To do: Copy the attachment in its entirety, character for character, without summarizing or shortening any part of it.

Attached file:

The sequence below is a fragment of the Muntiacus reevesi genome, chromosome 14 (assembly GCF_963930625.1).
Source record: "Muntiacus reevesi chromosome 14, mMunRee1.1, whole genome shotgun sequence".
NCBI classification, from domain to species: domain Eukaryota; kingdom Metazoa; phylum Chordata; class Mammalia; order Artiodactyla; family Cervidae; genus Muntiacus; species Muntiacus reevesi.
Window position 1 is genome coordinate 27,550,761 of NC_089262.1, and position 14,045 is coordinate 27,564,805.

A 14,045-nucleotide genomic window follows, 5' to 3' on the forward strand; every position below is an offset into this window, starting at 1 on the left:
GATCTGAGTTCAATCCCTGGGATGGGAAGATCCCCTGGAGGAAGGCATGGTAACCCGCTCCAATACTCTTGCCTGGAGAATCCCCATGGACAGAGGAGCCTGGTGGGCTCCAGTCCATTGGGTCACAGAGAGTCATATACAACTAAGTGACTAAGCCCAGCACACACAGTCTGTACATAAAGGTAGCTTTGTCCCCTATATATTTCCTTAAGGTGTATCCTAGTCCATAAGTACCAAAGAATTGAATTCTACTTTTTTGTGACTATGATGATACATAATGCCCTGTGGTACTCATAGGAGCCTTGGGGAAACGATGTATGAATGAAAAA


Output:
The sequence below is a fragment of the Muntiacus reevesi genome, chromosome 14 (assembly GCF_963930625.1).
Source record: "Muntiacus reevesi chromosome 14, mMunRee1.1, whole genome shotgun sequence".
NCBI classification, from domain to species: domain Eukaryota; kingdom Metazoa; phylum Chordata; class Mammalia; order Artiodactyla; family Cervidae; genus Muntiacus; species Muntiacus reevesi.
Window position 1 is genome coordinate 27,550,761 of NC_089262.1, and position 14,045 is coordinate 27,564,805.

A 14,045-nucleotide genomic window follows, 5' to 3' on the forward strand; every position below is an offset into this window, starting at 1 on the left:
GATCTGAGTTCAATCCCTGGGATGGGAAGATCCCCTGGAGGAAGGCATGGTAACCCGCTCCAATACTCTTGCCTGGAGAATCCCCATGGACAGAGGAGCCTGGTGGGCTCCAGTCCATTGGGTCACAGAGAGTCATATACAACTAAGTGACTAAGCCCAGCACACACAGTCTGTACATAAAGGTAGCTTTGTCCCCTATATATTTCCTTAAGGTGTATCCTAGTCCATAAGTACCAAAGAATTGAATTCTACTTTTTTGTGACTATGATGATACATAATGCCCTGTGGTACTCATAGGAGCCTTGGGGAAACGATGTATGAATGAAAAA